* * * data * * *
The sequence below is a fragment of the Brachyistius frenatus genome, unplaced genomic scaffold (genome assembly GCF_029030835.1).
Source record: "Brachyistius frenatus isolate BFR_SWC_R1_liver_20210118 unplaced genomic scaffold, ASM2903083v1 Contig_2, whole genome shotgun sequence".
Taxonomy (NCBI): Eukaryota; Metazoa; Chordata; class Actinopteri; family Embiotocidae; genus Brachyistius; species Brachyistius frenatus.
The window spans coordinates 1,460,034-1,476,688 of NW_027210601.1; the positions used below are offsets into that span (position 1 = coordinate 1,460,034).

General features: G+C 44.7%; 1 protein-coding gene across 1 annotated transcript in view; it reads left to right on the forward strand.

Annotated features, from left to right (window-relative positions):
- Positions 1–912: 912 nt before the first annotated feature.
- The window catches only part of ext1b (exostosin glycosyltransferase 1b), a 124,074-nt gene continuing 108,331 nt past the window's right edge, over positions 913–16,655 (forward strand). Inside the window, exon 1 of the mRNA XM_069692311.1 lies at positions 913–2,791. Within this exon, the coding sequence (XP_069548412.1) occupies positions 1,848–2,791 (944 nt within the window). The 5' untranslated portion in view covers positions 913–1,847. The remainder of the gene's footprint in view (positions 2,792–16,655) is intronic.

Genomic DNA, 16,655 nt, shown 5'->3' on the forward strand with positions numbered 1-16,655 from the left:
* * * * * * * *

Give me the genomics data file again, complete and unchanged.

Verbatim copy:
The sequence below is a fragment of the Brachyistius frenatus genome, unplaced genomic scaffold (genome assembly GCF_029030835.1).
Source record: "Brachyistius frenatus isolate BFR_SWC_R1_liver_20210118 unplaced genomic scaffold, ASM2903083v1 Contig_2, whole genome shotgun sequence".
Taxonomy (NCBI): Eukaryota; Metazoa; Chordata; class Actinopteri; family Embiotocidae; genus Brachyistius; species Brachyistius frenatus.
The window spans coordinates 1,460,034-1,476,688 of NW_027210601.1; the positions used below are offsets into that span (position 1 = coordinate 1,460,034).

General features: G+C 44.7%; 1 protein-coding gene across 1 annotated transcript in view; it reads left to right on the forward strand.

Annotated features, from left to right (window-relative positions):
- Positions 1–912: 912 nt before the first annotated feature.
- The window catches only part of ext1b (exostosin glycosyltransferase 1b), a 124,074-nt gene continuing 108,331 nt past the window's right edge, over positions 913–16,655 (forward strand). Inside the window, exon 1 of the mRNA XM_069692311.1 lies at positions 913–2,791. Within this exon, the coding sequence (XP_069548412.1) occupies positions 1,848–2,791 (944 nt within the window). The 5' untranslated portion in view covers positions 913–1,847. The remainder of the gene's footprint in view (positions 2,792–16,655) is intronic.

Genomic DNA, 16,655 nt, shown 5'->3' on the forward strand with positions numbered 1-16,655 from the left: